(Bottom) The collapse of a lock gate under construction at Lock 6 was the deadliest disaster to befall labourers on the Fourth Canal. On 1 August 1928, two cranes were erecting an 80 foot steel beam. The boom on one of the cranes swung out too far and the whole crane, unbalanced, fell into the lock, “tearing out the scaffolding on which the men were working and sending the gate leaf itself [weighing 500 tons] crashing down on other labourers” (R.M Styran and R.R. Taylor, This Colossal Project, p. 187). Ten men were crushed to death, eight dying on the day of the accident and two on 3 August as a result of their injuries, while 23 men were injured. The workers who lost their lives were aged between 24 and 62 and only two were Canadian born; the rest came from Ireland (3), Scotland (2), Italy, Ukraine, and Russia. The Canal’s construction was a truly cosmopolitan effort.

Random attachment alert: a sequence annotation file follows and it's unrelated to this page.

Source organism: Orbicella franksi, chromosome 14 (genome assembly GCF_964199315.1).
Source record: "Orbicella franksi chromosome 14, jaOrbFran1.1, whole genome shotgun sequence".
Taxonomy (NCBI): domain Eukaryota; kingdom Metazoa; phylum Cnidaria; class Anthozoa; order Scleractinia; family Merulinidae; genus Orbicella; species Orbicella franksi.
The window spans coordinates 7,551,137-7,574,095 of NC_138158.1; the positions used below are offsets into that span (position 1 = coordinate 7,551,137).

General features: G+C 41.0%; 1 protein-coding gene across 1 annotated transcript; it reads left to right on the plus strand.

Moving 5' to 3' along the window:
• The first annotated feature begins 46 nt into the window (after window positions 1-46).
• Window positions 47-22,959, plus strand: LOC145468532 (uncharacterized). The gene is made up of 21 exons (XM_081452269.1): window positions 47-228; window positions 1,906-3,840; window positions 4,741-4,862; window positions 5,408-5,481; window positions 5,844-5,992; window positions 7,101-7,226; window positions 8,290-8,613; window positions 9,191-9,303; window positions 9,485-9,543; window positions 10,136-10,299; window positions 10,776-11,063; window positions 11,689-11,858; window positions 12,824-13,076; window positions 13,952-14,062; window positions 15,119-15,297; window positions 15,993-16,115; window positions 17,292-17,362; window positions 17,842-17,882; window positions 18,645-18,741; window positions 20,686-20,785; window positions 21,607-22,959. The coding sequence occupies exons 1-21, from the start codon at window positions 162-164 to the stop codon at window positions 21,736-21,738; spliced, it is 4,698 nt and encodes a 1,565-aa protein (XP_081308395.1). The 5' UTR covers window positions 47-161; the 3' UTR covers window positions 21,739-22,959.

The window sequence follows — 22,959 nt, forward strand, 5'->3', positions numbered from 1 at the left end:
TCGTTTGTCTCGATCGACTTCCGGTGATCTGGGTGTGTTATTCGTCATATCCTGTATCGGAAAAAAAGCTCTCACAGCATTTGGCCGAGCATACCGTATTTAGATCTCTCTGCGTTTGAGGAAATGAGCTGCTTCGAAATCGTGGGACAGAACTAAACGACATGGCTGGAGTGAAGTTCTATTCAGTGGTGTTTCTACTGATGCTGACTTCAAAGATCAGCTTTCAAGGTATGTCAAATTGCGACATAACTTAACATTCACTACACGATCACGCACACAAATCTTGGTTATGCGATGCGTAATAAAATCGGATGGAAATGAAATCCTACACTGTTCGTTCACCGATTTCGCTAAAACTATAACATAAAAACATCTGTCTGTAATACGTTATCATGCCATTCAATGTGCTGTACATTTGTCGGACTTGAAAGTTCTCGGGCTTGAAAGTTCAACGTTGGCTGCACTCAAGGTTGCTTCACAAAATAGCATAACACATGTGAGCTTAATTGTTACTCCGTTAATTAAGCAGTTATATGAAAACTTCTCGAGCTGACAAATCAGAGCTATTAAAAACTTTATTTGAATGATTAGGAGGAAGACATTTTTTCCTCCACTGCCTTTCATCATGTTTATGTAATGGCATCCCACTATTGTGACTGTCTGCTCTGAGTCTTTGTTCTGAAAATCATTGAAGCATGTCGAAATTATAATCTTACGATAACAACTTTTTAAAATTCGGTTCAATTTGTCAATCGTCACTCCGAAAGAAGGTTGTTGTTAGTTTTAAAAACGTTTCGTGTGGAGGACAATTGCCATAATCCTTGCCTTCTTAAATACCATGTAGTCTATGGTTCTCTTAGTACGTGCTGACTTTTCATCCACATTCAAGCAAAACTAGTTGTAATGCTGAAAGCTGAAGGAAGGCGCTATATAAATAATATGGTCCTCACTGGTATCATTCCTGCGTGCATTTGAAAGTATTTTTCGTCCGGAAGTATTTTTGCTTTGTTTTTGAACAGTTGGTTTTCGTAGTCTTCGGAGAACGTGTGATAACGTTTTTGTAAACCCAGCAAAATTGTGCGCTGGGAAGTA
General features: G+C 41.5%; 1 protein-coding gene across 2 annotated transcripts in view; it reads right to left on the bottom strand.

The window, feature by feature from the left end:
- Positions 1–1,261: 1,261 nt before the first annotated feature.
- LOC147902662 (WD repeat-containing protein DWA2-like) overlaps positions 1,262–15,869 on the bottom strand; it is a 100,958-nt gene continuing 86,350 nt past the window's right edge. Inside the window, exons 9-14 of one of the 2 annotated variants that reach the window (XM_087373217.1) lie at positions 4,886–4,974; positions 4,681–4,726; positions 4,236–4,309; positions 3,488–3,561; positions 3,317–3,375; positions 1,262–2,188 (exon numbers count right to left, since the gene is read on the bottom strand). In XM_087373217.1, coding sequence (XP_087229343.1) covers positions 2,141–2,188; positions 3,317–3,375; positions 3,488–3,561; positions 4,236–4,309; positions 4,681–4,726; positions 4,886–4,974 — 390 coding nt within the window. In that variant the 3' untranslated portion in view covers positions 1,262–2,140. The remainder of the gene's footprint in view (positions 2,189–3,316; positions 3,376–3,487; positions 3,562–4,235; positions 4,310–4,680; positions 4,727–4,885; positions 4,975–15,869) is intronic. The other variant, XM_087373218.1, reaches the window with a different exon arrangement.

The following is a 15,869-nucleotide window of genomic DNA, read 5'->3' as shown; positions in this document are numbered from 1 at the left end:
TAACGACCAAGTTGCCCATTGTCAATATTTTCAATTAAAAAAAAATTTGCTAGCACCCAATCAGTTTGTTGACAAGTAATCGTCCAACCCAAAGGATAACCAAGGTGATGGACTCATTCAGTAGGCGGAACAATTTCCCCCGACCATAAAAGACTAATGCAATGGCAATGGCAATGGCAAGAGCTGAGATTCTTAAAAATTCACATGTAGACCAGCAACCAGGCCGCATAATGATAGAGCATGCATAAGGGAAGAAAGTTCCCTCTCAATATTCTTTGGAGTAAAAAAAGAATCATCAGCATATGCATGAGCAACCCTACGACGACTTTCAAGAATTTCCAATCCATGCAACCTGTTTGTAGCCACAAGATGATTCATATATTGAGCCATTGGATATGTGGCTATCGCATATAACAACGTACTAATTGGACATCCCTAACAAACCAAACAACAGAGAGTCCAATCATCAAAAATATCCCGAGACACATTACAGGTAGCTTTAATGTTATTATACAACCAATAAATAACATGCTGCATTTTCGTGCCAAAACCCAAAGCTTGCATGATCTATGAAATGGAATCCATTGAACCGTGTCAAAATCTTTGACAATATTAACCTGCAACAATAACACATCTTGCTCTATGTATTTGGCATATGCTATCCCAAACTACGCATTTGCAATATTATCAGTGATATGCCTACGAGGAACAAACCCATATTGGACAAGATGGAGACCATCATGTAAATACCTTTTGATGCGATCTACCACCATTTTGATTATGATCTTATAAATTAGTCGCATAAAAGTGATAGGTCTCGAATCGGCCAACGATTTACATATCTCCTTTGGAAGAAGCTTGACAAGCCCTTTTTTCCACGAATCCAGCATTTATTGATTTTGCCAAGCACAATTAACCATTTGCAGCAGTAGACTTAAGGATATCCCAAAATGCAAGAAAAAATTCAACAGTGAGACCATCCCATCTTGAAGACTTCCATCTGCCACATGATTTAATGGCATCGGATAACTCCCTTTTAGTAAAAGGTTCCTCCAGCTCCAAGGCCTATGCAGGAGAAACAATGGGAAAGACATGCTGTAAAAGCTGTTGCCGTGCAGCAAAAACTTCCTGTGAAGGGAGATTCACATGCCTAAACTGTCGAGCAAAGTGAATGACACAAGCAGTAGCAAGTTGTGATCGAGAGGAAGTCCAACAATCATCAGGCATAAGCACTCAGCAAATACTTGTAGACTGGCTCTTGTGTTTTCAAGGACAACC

105. A new book does a splendid job of memorializing the 138 workers killed (and the many more injured) while constructing the Fourth Canal between 1914 and 1935. Much of the volume consists of short profiles of every man who died, and includes many historical photographs. It also contains much interesting detail about context and conditions, including the communities along the canal, the equipment workers used, the medical services available when injuries occurred, and so on. The full reference is: Arden Phair and Kathleen Powell, editors. Triumph and Tragedy: The Welland Ship Canal. Corrected Edition. St. Catharines, Ontario: St. Catharines Museum, May 2022. xii + 372 pages in hardcover.

In the next episode, we’ll begin by visiting the St. Catharines Museum and Welland Canals Centre.

Part 7 coming soon